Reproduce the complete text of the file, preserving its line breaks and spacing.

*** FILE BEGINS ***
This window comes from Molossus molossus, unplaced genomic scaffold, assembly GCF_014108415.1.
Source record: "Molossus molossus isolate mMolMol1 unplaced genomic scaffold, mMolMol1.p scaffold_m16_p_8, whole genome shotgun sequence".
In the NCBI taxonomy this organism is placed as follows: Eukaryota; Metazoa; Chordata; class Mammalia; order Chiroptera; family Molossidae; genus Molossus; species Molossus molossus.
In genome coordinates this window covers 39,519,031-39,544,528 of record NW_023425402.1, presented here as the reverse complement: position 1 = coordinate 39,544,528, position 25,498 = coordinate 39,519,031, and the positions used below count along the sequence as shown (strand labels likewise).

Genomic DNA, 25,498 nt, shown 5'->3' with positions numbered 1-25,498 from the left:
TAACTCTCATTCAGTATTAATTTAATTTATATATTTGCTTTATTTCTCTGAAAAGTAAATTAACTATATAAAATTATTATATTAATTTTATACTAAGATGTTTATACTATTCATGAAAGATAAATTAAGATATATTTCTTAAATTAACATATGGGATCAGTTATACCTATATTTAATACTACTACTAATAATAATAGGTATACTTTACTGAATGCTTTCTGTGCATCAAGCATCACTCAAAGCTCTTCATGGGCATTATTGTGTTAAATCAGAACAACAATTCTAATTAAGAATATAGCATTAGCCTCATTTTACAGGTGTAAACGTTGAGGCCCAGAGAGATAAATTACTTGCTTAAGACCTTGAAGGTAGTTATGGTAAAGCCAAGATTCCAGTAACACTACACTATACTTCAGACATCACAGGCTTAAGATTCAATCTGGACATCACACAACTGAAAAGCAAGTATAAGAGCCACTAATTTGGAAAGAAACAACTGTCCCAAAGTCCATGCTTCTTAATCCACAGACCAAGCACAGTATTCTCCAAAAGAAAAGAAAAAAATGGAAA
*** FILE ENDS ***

This window comes from Molossus molossus, unplaced genomic scaffold, assembly GCF_014108415.1.
Source record: "Molossus molossus isolate mMolMol1 unplaced genomic scaffold, mMolMol1.p scaffold_m16_p_8, whole genome shotgun sequence".
In the NCBI taxonomy this organism is placed as follows: Eukaryota; Metazoa; Chordata; class Mammalia; order Chiroptera; family Molossidae; genus Molossus; species Molossus molossus.
In genome coordinates this window covers 39,519,031-39,544,528 of record NW_023425402.1, presented here as the reverse complement: position 1 = coordinate 39,544,528, position 25,498 = coordinate 39,519,031, and the positions used below count along the sequence as shown (strand labels likewise).

Genomic DNA, 25,498 nt, shown 5'->3' with positions numbered 1-25,498 from the left:
TAACTCTCATTCAGTATTAATTTAATTTATATATTTGCTTTATTTCTCTGAAAAGTAAATTAACTATATAAAATTATTATATTAATTTTATACTAAGATGTTTATACTATTCATGAAAGATAAATTAAGATATATTTCTTAAATTAACATATGGGATCAGTTATACCTATATTTAATACTACTACTAATAATAATAGGTATACTTTACTGAATGCTTTCTGTGCATCAAGCATCACTCAAAGCTCTTCATGGGCATTATTGTGTTAAATCAGAACAACAATTCTAATTAAGAATATAGCATTAGCCTCATTTTACAGGTGTAAACGTTGAGGCCCAGAGAGATAAATTACTTGCTTAAGACCTTGAAGGTAGTTATGGTAAAGCCAAGATTCCAGTAACACTACACTATACTTCAGACATCACAGGCTTAAGATTCAATCTGGACATCACACAACTGAAAAGCAAGTATAAGAGCCACTAATTTGGAAAGAAACAACTGTCCCAAAGTCCATGCTTCTTAATCCACAGACCAAGCACAGTATTCTCCAAAAGAAAAGAAAAAAATGGAAA